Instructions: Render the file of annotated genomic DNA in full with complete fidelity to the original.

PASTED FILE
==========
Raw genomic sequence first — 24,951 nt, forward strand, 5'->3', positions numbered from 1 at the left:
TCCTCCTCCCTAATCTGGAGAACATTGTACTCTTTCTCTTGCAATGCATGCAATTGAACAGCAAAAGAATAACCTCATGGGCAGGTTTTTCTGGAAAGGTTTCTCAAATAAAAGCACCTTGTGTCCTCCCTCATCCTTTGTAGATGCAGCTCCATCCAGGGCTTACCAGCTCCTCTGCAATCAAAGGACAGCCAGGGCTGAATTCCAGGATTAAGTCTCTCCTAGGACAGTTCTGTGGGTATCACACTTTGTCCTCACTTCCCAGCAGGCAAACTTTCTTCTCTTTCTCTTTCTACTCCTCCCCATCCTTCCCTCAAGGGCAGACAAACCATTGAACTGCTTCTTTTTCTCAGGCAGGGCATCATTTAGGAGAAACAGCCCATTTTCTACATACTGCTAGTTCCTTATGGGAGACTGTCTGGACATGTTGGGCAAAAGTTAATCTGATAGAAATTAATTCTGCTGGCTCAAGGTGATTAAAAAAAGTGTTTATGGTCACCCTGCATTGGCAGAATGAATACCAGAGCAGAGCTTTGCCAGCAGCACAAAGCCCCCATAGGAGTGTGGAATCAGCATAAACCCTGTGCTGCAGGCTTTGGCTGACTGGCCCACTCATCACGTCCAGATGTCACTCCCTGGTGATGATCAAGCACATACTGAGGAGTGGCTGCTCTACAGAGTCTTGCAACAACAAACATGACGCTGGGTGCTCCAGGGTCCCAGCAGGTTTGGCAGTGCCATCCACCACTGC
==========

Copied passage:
Raw genomic sequence first — 24,951 nt, forward strand, 5'->3', positions numbered from 1 at the left:
TCCTCCTCCCTAATCTGGAGAACATTGTACTCTTTCTCTTGCAATGCATGCAATTGAACAGCAAAAGAATAACCTCATGGGCAGGTTTTTCTGGAAAGGTTTCTCAAATAAAAGCACCTTGTGTCCTCCCTCATCCTTTGTAGATGCAGCTCCATCCAGGGCTTACCAGCTCCTCTGCAATCAAAGGACAGCCAGGGCTGAATTCCAGGATTAAGTCTCTCCTAGGACAGTTCTGTGGGTATCACACTTTGTCCTCACTTCCCAGCAGGCAAACTTTCTTCTCTTTCTCTTTCTACTCCTCCCCATCCTTCCCTCAAGGGCAGACAAACCATTGAACTGCTTCTTTTTCTCAGGCAGGGCATCATTTAGGAGAAACAGCCCATTTTCTACATACTGCTAGTTCCTTATGGGAGACTGTCTGGACATGTTGGGCAAAAGTTAATCTGATAGAAATTAATTCTGCTGGCTCAAGGTGATTAAAAAAAGTGTTTATGGTCACCCTGCATTGGCAGAATGAATACCAGAGCAGAGCTTTGCCAGCAGCACAAAGCCCCCATAGGAGTGTGGAATCAGCATAAACCCTGTGCTGCAGGCTTTGGCTGACTGGCCCACTCATCACGTCCAGATGTCACTCCCTGGTGATGATCAAGCACATACTGAGGAGTGGCTGCTCTACAGAGTCTTGCAACAACAAACATGACGCTGGGTGCTCCAGGGTCCCAGCAGGTTTGGCAGTGCCATCCACCACTGC